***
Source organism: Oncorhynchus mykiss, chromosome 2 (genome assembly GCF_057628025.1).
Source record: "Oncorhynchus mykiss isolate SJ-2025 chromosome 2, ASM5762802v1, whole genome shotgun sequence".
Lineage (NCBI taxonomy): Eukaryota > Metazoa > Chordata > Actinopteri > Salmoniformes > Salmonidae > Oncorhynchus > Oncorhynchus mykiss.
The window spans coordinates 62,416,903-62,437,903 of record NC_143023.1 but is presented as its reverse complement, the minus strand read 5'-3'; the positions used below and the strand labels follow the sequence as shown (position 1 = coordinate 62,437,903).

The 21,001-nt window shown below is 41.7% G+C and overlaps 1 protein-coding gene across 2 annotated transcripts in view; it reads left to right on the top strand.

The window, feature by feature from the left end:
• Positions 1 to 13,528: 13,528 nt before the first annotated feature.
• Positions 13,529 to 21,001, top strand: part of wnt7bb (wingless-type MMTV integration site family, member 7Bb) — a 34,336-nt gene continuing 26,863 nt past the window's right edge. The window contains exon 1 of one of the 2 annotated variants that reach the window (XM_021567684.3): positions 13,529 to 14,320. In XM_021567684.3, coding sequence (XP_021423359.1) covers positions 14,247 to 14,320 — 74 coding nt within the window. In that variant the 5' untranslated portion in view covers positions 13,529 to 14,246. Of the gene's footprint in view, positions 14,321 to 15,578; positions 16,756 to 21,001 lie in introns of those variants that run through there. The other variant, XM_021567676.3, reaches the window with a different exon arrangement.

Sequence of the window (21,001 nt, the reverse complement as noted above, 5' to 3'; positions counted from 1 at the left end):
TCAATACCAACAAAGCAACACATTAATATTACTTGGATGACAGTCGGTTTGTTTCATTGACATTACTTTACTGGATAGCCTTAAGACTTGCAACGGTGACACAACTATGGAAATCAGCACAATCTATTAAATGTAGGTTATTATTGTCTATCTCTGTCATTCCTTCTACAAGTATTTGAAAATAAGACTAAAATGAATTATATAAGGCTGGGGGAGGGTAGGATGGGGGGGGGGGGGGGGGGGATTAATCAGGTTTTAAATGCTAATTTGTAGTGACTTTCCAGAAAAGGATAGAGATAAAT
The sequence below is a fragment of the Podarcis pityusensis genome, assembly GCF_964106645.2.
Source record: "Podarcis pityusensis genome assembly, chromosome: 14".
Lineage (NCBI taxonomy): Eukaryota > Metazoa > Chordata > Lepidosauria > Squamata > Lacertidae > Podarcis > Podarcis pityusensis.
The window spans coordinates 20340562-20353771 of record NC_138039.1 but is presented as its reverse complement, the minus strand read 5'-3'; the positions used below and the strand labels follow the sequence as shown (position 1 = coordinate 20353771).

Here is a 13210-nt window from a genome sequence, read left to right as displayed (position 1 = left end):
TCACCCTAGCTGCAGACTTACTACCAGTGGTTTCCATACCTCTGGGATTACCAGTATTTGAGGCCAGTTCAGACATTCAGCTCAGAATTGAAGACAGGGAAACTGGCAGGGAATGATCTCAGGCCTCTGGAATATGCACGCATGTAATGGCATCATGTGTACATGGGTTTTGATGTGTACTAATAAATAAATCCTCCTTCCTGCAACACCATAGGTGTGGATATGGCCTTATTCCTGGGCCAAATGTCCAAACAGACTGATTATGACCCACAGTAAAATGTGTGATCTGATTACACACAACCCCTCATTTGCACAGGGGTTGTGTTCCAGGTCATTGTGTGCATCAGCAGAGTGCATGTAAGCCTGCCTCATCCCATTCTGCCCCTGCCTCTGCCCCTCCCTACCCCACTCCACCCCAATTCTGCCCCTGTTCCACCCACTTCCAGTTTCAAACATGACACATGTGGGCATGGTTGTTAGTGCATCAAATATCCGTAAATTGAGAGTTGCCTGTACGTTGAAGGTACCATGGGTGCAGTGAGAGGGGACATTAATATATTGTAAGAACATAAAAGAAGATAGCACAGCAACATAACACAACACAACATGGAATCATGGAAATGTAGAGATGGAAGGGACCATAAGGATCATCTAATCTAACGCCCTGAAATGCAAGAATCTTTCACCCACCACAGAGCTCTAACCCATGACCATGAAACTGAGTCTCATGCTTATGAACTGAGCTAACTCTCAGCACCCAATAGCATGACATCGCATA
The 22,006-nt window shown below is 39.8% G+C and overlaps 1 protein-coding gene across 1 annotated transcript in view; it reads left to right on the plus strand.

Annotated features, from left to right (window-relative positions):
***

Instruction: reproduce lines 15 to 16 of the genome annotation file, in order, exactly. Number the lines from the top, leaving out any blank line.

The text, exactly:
Here is a 13210-nt window from a genome sequence, read left to right as displayed (position 1 = left end):
TCACCCTAGCTGCAGACTTACTACCAGTGGTTTCCATACCTCTGGGATTACCAGTATTTGAGGCCAGTTCAGACATTCAGCTCAGAATTGAAGACAGGGAAACTGGCAGGGAATGATCTCAGGCCTCTGGAATATGCACGCATGTAATGGCATCATGTGTACATGGGTTTTGATGTGTACTAATAAATAAATCCTCCTTCCTGCAACACCATAGGTGTGGATATGGCCTTATTCCTGGGCCAAATGTCCAAACAGACTGATTATGACCCACAGTAAAATGTGTGATCTGATTACACACAACCCCTCATTTGCACAGGGGTTGTGTTCCAGGTCATTGTGTGCATCAGCAGAGTGCATGTAAGCCTGCCTCATCCCATTCTGCCCCTGCCTCTGCCCCTCCCTACCCCACTCCACCCCAATTCTGCCCCTGTTCCACCCACTTCCAGTTTCAAACATGACACATGTGGGCATGGTTGTTAGTGCATCAAATATCCGTAAATTGAGAGTTGCCTGTACGTTGAAGGTACCATGGGTGCAGTGAGAGGGGACATTAATATATTGTAAGAACATAAAAGAAGATAGCACAGCAACATAACACAACACAACATGGAATCATGGAAATGTAGAGATGGAAGGGACCATAAGGATCATCTAATCTAACGCCCTGAAATGCAAGAATCTTTCACCCACCACAGAGCTCTAACCCATGACCATGAAACTGAGTCTCATGCTTATGAACTGAGCTAACTCTCAGCACCCAATAGCATGACATCGCATA